Thames River economy focuses on electrification

A new generation of electric vessels could help power London’s energy network.

Thames vessel operators and London’s electricity network could become partners on an ambitious project.

The Electric Thames project is assessing the possibility of using electric vessels to feed stored electricity back into the capital’s energy network.

Using a principle similar to night storage heaters, battery-powered vessels on the Thames could store green en ergy when it is cheap to do so, such as during windy weather or sunny days, and feed it back to the grid during peak electricity hours. This could boost the capital’s flexible energy capacity and reduce peak electricity demand.

The project’s initial ‘discovery’ phase concludes at the end of May 2024, with Thames vessel and quay operators surveyed to identify and map out their needs. This will allow power suppliers to plan and complete any works needed to facilitate the move to cleaner vessel and river operations along the river.

Andy Hurley, director at Marine Zero, said: “Along with our project partners at LCP Delta and UK Power Networks, we are developing a completely new approach to increasing energy flexibility by developing new income streams and flexible solutions for vessel and quay operators.”

Luca Grella, head of innovation at UK Power Networks, said: “This is a first-of-its-kind project in the UK, and one that is operating at the forefront of energy innovation. Tapping into this potential will not only help us create a cleaner Thames for everyone but will also give us an additional supply of flexible, green energy which will help our transition to a decarbonised energy system.

“We’re thrilled to be leading the way in this space and are also looking forward to seeing how this approach could be scaled to other rivers across the country.”

Navigating to new energy

Most of the boats, quaysides, and ports operating on the Thames – which supports a busy freight sector as well as 8 million passenger trips per year – currently rely on fossil fuels. This is starting to change, however, as the river’s economy decarbonises.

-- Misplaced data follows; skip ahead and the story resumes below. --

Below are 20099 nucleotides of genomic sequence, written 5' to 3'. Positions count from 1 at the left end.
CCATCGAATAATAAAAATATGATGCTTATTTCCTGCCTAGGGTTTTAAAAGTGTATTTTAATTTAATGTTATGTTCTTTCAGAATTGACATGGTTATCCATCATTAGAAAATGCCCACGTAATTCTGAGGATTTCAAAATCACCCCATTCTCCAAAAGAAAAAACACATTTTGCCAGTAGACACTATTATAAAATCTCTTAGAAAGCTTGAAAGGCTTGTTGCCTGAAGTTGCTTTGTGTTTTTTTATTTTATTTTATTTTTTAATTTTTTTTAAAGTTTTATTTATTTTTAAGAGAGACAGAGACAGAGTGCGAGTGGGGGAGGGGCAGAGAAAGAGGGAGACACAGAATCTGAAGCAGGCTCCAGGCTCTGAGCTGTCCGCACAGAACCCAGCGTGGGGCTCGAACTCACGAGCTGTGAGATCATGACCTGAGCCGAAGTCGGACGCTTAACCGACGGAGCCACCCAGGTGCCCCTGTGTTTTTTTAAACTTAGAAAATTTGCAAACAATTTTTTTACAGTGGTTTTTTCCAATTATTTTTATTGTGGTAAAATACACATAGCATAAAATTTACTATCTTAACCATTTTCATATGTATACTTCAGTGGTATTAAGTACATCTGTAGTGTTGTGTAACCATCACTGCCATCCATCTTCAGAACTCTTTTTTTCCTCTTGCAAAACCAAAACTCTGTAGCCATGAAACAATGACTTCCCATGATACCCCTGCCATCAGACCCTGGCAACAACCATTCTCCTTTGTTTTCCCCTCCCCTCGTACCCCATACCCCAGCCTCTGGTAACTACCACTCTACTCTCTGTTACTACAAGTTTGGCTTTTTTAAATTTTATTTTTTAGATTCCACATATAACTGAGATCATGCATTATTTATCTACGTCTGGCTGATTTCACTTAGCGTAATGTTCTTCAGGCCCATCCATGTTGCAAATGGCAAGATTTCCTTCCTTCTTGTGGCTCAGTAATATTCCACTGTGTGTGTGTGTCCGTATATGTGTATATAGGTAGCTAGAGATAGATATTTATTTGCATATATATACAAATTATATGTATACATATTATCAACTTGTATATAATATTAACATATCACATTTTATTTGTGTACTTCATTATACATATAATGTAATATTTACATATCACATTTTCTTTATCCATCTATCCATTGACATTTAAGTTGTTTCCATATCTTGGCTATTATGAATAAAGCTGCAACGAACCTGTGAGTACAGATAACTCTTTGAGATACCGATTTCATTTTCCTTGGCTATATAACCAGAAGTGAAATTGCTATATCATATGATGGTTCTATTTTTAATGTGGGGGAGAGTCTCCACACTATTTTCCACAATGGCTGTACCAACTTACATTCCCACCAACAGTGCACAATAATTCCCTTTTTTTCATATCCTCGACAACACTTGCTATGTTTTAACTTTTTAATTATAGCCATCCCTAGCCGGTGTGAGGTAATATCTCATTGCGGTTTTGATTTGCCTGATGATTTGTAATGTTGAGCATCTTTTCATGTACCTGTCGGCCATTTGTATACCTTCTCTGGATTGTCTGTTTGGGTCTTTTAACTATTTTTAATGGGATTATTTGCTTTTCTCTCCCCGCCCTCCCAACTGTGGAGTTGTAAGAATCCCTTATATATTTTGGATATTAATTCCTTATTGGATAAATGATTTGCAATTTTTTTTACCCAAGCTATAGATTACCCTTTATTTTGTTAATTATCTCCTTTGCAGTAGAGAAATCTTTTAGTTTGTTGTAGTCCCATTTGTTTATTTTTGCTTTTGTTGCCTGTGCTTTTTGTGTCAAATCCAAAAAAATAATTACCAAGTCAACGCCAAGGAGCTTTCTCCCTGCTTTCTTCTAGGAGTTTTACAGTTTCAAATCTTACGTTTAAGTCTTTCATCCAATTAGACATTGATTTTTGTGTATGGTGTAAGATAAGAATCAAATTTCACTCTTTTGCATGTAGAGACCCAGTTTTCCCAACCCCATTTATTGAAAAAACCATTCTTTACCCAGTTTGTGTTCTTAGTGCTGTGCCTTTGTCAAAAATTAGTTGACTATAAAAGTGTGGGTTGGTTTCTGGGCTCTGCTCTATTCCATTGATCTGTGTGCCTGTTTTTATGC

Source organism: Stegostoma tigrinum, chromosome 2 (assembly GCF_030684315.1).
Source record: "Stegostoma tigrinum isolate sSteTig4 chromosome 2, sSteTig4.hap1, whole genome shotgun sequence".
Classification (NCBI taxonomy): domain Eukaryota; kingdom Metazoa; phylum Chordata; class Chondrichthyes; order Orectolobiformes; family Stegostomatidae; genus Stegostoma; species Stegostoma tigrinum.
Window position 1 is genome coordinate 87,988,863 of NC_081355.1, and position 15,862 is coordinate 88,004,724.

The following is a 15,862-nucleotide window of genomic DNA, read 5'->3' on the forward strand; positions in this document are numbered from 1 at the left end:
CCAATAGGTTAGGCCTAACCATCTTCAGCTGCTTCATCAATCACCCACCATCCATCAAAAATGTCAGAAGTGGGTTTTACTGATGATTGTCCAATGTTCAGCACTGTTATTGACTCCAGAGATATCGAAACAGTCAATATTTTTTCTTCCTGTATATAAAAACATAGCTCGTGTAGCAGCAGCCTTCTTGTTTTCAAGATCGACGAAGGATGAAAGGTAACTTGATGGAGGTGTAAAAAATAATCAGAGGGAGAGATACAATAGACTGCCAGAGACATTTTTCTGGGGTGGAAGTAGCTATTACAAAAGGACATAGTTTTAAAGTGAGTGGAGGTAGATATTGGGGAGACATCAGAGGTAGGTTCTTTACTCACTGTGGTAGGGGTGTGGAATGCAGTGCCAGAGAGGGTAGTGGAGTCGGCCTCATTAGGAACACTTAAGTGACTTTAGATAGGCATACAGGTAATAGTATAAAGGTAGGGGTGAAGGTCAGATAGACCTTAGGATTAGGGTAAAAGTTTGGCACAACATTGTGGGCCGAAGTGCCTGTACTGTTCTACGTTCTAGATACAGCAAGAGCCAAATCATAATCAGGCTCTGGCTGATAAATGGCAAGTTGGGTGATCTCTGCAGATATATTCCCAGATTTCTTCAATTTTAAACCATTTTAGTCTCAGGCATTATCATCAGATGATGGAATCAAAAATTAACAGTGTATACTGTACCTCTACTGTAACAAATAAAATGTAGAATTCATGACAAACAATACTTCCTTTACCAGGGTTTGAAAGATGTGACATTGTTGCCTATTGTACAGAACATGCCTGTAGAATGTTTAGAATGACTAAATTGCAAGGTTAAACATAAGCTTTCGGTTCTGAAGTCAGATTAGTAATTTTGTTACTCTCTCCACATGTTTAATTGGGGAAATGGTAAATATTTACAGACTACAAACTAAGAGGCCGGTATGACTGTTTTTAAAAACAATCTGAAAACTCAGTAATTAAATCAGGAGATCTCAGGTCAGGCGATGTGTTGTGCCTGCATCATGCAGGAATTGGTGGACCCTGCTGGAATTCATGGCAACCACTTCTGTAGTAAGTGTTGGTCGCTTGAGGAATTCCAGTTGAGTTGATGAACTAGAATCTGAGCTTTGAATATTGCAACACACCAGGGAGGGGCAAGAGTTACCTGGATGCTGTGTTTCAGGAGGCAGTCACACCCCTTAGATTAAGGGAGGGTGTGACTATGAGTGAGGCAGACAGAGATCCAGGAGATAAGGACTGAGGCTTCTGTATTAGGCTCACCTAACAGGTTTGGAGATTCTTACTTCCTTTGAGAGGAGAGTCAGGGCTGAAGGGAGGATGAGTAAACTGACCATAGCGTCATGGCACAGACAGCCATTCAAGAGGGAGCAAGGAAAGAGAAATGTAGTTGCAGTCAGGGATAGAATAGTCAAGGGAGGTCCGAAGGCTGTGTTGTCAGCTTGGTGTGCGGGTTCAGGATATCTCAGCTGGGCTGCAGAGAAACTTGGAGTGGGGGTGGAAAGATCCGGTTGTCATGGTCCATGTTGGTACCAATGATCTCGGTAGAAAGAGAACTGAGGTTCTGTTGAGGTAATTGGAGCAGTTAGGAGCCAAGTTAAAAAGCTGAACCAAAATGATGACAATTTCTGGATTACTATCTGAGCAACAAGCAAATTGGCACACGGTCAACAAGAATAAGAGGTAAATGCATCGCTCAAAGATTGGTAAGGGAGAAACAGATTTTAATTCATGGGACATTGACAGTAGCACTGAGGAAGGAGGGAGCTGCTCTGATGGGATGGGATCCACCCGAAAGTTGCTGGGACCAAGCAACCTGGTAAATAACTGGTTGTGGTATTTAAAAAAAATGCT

But as increasing numbers of Thames vessel and quayside operators move to electric power sources, there is limited understanding about how the shift will affect the capital’s power network and peak power demands.

The project team will consult quay owners, vessel operators, and other stakeholders to understand the opportunities for investing in electrification and a sustainable route to revenue.

Phillip Twiddy, Senior Consultant, LCP Delta, commented: “It’s fantastic to be involved in such a strategic project that could deliver some real benefits. The project aims to help the marine sector lower their emissions yet also have certainty in their energy source. It will also help to accelerate the energy transition.”

The outcomes of the project could shape a new whole-system planning framework for the nation’s rivers, canals, and waterways, offering insights for decarbonisation and electrification that could be replicated across the UK.

The Electric Thames Project, funded by the Ofgem Strategic Innovation Fund, is a collaboration between UK Power Networks, LCP Delta, and Marine Zero.

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